We know that we need a will if we die, but what do we need if we become incapacitated?
We all have the right to make decisions about our personal affairs, but sometimes due to either illnesses or accidents, we lose the ability to do so.
Unfortunately, if you lose mental capacity, you cannot assume that relatives can access your financial affairs or make decisions about your healthcare. Your loved ones may have to spend time and money going through court to gain access or control.
You can avoid this by giving a family member or close friend Power of Attorney. Different countries have different ones and names. For Hong Kong, you can have a General Power of Attorney in place at any time. Still, you must have Enduring Power of Attorney in place if you lose mental capacity.
What is an Enduring Power of Attorney?
An Enduring Power of Attorney (EPA) is a legal document where someone nominates a trusted friend or relative to look after their affairs if they lose mental capacity.
Who should set up an EPA?
Regardless of health or age, everyone should consider setting up an EPA. It’s not necessarily dementia in old age that will affect your decision-making ability. Young people could lose capacity through an accident or severe illness, for example.
Others diagnosed with a condition likely to cause loss of capacity should consider who they would like to make their important decisions when they can no longer.
You must also have total capacity when appointing an attorney. When making an Enduring Power of Attorney in Hong Kong, a medical officer (family doctor) and legal practitioner (lawyer) must confirm that you have total mental capacity when signing. They no longer have to be present at the same time.
Why should you set up an EPA?
We all should have a Will, but this can only be dealt with when we die.
There may come a time when a qualified health practitioner assesses that we can’t make these decisions ourselves – from that point on, our attorney will have the power to act for us. As an alternative to it going into effect immediately, we can choose for the EPA to only come into effect if this happens.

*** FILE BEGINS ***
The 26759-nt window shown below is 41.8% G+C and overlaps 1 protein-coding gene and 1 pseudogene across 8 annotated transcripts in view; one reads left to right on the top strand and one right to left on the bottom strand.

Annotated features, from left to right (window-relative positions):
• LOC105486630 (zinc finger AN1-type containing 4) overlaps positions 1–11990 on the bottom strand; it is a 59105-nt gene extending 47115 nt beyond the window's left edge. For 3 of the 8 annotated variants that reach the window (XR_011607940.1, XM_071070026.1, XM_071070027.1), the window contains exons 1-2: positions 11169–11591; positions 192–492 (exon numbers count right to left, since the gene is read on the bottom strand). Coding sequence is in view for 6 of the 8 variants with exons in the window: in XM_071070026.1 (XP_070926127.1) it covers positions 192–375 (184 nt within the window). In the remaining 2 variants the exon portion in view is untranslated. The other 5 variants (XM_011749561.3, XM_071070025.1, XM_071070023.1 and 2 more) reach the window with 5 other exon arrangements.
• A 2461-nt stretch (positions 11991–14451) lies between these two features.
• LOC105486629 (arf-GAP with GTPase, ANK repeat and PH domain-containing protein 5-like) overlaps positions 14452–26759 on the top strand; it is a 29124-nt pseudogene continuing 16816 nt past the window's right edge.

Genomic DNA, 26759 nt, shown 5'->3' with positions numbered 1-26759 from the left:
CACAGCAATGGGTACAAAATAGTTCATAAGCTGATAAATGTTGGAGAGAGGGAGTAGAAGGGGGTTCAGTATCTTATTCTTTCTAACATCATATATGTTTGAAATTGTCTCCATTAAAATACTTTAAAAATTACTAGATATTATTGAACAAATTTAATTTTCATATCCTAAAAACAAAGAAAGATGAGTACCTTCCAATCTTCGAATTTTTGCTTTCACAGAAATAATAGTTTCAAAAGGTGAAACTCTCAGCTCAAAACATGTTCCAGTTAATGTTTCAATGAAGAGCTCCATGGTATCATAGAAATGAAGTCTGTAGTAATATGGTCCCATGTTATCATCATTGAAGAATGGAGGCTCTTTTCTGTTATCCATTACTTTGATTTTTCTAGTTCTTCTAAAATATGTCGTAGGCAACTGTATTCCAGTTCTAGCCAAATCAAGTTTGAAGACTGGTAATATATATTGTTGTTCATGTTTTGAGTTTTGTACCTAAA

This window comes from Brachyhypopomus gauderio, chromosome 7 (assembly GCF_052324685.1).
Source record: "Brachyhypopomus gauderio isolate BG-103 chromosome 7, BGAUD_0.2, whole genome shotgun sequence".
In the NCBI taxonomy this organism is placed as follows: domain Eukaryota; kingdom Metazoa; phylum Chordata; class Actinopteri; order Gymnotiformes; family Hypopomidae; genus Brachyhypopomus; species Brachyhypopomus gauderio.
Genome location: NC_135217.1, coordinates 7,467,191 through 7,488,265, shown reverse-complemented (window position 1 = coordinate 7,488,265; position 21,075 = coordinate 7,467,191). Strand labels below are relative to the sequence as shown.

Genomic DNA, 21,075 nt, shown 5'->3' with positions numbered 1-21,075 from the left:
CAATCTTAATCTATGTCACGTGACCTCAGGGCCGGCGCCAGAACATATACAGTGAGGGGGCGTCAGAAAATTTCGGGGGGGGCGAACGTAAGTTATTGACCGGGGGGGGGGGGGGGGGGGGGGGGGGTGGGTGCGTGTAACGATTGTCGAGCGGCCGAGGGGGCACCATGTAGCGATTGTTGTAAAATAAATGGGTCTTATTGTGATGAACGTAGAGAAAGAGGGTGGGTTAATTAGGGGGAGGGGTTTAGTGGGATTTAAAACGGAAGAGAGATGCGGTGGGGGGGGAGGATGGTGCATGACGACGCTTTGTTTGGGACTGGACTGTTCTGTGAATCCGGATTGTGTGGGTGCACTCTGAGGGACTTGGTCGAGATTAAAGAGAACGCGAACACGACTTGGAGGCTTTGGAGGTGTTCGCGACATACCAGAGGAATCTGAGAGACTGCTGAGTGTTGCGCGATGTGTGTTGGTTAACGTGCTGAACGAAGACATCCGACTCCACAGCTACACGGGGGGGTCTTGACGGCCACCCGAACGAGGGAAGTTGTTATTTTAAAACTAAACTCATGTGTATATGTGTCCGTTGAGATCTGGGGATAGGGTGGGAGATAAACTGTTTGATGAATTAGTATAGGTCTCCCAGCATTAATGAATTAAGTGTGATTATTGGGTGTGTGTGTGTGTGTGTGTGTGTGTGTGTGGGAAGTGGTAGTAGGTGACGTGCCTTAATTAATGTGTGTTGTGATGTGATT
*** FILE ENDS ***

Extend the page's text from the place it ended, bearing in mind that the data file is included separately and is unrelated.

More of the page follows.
Without an enduring power of attorney, no one else can deal with our property or financial affairs on our behalf without a court order. Our family, partner, or spouse may need the court to get this power. Not having an EPA can cause our loved ones a lot of (needless) stress and cost them a lot of money too.
Things our attorney can do for us include managing bank accounts, paying bills, paying school fees, or buying and selling property on our behalf – you can limit or widen their scope of control.
How do you set up an EPA?
An EPA is a separate legal document that has to be witnessed by a legal and medical practitioner and then registered with the courts so that if the attorney is needed – you can state when the attorney has to act – it is an instant process.
You should consider your attorney, who is very often our spouse (you can have more than one, and they can collaborate ( together) or jointly and severally (they can act together or independently)) and the duties under which they can perform. You should list these under your EPA. They do not have to have complete control and are “watched” by the HK legal system to protect your estate also.
You are also free to change your attorney/s at any time, but if the EPA is registered already, you would have to revoke the original and re-register using your new attorney/s.
We all need a Will to distribute our personal assets. Still, if your loved ones rely on your income, which is in jeopardy if you become mentally incapacitated, you should consider this valuable document to alleviate financial stress on your loved ones.
Key Advantages of an EPA
- a) it allows an individual to choose the person/s who will look after their financial affairs if they become incapable of doing so
- b) it avoids expensive and potentially distressing court proceedings for the appointment of another person to look after the individual’s affairs
- c) it provides an efficient and cost-effective way of administering the individual’s property
- d) it allows your loved ones ease of mind that they can manage your finances, looking after you and themselves
Please feel free to contact us at www.careysuen.com if you have any questions.